This wasn’t the only miracle that the Whitmer family was privy too.
Saints contains another incredible story that details the faithfulness of David’s mother, and how the Lord saw her efforts and blessed her with the things she needed to push forward.
Chapter seven of Saints includes the story of Mary Whitmer who became a witness of gold plates even before her son David did. Since the translation was now taking place at her home, she had a lot on her hands.
“Once Joseph, Emma, and Oliver moved to Fayette, David’s mother had her hands full. Mary Whitmer and her husband, Peter, already had eight children between the ages of fifteen and thirty, and the few who did not still live at home resided nearby.
Tending to their needs filled Mary’s days with work, and the three houseguests added more labor. Mary had faith in Joseph’s calling and did not complain, but she was getting tired.
The heat in Fayette that summer was sweltering. As Mary washed clothes and prepared meals, Joseph dictated the translation in an upstairs room. Oliver usually wrote for him, but occasionally Emma or one of the Whitmers took a turn with the pen.
Sometimes, when Joseph and Oliver tired of the strain of translating, they would walk out to a nearby pond and skip stones across the surface of the water.
Mary had little time to relax herself, and the added work and the strain placed on her were hard to bear.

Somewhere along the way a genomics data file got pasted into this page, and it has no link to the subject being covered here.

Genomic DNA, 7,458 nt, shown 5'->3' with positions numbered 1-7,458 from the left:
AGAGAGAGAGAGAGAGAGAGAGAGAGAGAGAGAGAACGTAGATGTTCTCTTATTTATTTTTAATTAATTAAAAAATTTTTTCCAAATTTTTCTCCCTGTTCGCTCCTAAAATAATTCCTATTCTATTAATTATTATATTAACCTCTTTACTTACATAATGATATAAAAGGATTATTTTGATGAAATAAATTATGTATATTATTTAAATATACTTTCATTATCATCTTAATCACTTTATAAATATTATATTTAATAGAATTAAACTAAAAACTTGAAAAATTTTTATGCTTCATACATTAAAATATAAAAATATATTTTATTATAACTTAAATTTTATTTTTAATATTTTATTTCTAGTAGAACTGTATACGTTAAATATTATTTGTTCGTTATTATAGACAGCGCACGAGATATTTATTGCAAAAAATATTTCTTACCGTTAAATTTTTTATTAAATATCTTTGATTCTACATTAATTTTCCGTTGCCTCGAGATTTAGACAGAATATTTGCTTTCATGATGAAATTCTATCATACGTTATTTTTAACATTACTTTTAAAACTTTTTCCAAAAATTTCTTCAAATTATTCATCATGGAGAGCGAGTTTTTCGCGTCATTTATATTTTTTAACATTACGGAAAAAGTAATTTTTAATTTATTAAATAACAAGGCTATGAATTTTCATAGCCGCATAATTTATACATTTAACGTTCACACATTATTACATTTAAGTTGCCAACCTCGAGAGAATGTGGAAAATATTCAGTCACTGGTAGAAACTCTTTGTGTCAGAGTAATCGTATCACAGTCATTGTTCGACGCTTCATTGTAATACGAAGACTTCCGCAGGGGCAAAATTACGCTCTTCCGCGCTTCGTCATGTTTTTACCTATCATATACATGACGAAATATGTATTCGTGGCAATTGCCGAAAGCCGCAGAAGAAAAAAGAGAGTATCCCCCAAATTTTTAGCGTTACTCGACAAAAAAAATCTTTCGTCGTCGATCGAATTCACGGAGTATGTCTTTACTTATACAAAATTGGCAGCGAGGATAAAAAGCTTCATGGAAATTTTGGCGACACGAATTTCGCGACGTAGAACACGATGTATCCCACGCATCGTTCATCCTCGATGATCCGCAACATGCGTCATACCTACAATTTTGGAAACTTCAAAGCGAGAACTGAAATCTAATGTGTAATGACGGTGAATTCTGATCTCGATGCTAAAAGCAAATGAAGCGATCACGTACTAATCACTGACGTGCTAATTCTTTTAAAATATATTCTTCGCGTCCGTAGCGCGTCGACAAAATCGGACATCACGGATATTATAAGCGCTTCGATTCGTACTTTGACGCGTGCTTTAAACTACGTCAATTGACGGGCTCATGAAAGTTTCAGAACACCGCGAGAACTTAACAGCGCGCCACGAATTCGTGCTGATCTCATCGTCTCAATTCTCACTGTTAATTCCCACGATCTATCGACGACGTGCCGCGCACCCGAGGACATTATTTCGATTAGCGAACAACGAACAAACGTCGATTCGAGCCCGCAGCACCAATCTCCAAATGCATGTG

One day, while she was out by the barn where the cows were milked, she saw a gray-haired man with a knapsack slung across his shoulder. His sudden appearance frightened her, but as he approached, he spoke to her in a kind voice that set her at ease.
“My name is Moroni,” he said. “You have become pretty tired with all the extra work you have to do.” He swung the knapsack off his shoulder, and Mary watched as he started to untie it.
“You have been very faithful and diligent in your labors,” he continued. “It is proper, therefore, that you should receive a witness that your faith may be strengthened.”
Moroni opened his knapsack and removed the gold plates. He held them in front of her and turned their pages so she could see the writings on them. After he turned the last page, he urged her to be patient and faithful as she carried the extra burden a little longer. He promised she would be blessed for it.
The old man vanished a moment later, leaving Mary alone. She still had work to do, but that no longer troubled her.”
These are just two of the incredible examples of ways in which the Lord put forth his hand to guide His work and provide comfort to the Whitmer family who aided in it.
Later on, David Whitmer was blessed to have an experience of his own that confirmed the truth of the gold plates.
In June of 1829 David Whitmer wrote. “Joseph, Oliver Cowdery and myself were together, and the angel showed them [the plates] to us. … [We were] sitting on a log when we were overshadowed by a light more glorious than that of the sun. In the midst of this light, but a few feet from us, appeared a table upon which were many golden plates, also the sword of Laban and the directors.
I saw them as plain as I see you now, and distinctly heard the voice of the Lord declaring that the records of the plates of the Book of Mormon were translated by the gift and power of God.”